The Dark Knight meets the world of H.P. Lovecraft in DC’s Adaptation of the Elseworlds tale
The newest film in DC’s Animated adapts one of the most interesting tales from the “Elseworlds” conceptual line of non-continuity reinventions. Batman: The Doom That Came to Gotham is a Lovecraftian story which originated in comics form in 2000–2001, written by Mike Mignola and Richard Pace. Notably, it released just a couple years before the Mignola’s marriage of Lovecraft and superheroes would arrive on the big screen in Hellboy (2004), bringing him into the mainstream.
The Doom That Came to Gotham reimagines Batman and many characters of his world in a 1920s horror setting, combining ancient horrors, dark familial secrets, and the occult into a very unusual and different kind of tale of the Dark Knight.
While exploring the Arctic, Bruce Wayne and his wards (a trio of, essentially, Robins) encounter a primeval horror which follows them back to Gotham City and dredge up dark secrets from Gotham’s oldest and wealthiest families, among them the Waynes, Cobblepots, and Queens.
Bruce’s encounters with the supernatural end up pitting him against an ancient “Cult of Ghul” and its last practitioners, Ra’s and Talia al Ghul, who seek an ancient Necronomicon-like tome with which to summon an ancient evil of the tentacled kind.
Man-Bat, Etrigan the Demon, Penguin, and Green Arrow are among the cast of characters that are included and often reinvented. Perhaps most tragically, Harvey Dent (Two-Face) gets a particularly tragic spin, his “second half” the result of an infection which deforms half of his body into an unrecognizable mutation.
Lovecraftian horror is inherently a difficult tone to nail down because it’s based on ideas of terrors that are unknowable and indescribable, bordering on madness — always a hard thing to adapt. The film’s ostensibly a horror story, but it never really feels like one, rather more of a Batman period drama that happens to have supernatural elements.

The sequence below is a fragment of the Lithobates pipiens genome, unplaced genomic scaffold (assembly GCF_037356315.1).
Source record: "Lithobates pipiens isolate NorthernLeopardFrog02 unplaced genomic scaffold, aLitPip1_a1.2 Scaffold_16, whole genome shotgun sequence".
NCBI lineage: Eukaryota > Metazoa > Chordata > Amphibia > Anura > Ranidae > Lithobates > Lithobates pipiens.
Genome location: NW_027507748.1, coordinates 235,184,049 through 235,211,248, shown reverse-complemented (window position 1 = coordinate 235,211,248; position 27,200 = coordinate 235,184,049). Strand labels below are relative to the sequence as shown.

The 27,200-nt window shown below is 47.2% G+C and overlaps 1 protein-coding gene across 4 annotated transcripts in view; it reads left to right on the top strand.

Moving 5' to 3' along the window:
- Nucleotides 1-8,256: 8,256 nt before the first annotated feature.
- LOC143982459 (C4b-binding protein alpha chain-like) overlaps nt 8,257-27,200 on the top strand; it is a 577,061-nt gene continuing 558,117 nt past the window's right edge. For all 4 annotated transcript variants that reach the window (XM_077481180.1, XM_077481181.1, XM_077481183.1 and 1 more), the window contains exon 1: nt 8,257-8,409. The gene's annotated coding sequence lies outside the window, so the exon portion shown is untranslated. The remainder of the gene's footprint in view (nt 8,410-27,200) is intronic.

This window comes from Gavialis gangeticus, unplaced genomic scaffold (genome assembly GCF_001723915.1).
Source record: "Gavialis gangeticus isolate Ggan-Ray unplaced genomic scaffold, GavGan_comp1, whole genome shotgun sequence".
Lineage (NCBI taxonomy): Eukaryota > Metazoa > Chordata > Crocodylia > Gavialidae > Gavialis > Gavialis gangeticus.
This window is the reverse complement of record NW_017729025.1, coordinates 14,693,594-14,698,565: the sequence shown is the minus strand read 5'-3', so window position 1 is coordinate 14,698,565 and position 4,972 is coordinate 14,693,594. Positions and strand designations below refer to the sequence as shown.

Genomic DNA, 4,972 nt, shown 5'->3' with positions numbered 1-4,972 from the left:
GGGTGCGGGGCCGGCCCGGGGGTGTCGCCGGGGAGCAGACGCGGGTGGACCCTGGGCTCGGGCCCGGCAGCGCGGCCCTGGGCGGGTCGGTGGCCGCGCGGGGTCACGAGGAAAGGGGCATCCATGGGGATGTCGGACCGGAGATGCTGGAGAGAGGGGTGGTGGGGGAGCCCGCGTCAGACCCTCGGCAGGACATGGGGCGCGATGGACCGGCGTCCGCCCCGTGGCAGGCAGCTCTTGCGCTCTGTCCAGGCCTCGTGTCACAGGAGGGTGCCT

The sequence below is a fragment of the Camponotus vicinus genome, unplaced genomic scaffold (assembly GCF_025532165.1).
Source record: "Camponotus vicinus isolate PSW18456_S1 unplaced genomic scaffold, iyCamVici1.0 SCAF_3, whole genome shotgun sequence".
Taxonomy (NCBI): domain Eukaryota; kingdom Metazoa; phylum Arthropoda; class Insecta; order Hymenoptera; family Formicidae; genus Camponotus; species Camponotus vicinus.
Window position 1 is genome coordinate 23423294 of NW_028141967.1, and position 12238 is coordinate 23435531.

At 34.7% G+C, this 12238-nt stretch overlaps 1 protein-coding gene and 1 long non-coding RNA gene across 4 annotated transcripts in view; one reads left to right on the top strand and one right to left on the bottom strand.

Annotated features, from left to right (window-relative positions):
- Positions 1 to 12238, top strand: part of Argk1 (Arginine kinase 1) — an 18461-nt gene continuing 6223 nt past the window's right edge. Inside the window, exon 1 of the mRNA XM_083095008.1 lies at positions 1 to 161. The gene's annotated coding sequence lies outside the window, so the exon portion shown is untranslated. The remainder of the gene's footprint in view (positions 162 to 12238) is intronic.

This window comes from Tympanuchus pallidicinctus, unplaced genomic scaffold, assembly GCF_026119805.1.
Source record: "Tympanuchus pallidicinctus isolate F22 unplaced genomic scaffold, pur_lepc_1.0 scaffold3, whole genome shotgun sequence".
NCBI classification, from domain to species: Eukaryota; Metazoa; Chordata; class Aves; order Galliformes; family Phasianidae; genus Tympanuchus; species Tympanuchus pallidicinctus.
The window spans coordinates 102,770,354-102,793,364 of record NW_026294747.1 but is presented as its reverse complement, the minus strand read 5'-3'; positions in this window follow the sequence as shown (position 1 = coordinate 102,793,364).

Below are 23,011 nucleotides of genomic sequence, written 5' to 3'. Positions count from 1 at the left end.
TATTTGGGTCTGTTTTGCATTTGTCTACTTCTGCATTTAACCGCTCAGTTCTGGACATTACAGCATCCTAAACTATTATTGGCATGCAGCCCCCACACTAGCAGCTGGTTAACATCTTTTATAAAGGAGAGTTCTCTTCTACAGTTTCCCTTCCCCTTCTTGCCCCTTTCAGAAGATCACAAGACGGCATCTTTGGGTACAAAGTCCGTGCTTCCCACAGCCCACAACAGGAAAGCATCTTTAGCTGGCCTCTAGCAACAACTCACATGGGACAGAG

Mike Mignola only wrote the original comics series, as opposed to drawing it, and yet I continually wished that the film had carried over something more of his personal style, as seen on the issues’ covers — though not in their interiors. But this is admittedly more of a personal feeling than a legitimate criticism.
Overall, I did enjoy this film but it didn’t aspire to the lofty hopes that I had for a weighty Lovecraftian, Mignola-penned descent into madness and ancient evil.
My review is based on the 4K UHD edition of The Doom That Came to Gotham, which is a combo pack that also includes a Blu-ray disc (which houses the Special Features in addition to the movie) and a Movies Anywhere digital version.
My copy came with a slipcover which utilizes a handsome metallic matte design.
The screenshots in this article are from the Blu-ray disc, which, though it still looks pretyt good, I thought was noticeably “compressy” in comparison with the 4K disc at a close viewing distance (the 4K disc is unsurprisingly pristine in this respect).
Special Features and Extras (on Blu-ray disc)
Batman: Shadows of Gotham (13:12) — behind the Scenes of The Doom That Came to Gotham.
Batman: The Animated Series Episodes
Collecting a two-parter that features Ra’s and Talia al Ghul
The Demon’s Quest (22:18)
The Demon’s Quest Part II (22:14)
EPK-style previews of past DC Animation Elseworlds films.
Sneak Peek: Batman: Gotham by Gaslight (8:29)
Sneak Peek: Superman: Red Son (11:21)
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Except where noted, all 16:9 screen images in this review are direct captures from the disc(s) in question with no editing applied, but may have compression or resizing inherent to file formats and Medium’s image system. All package photography was taken by the reviewer.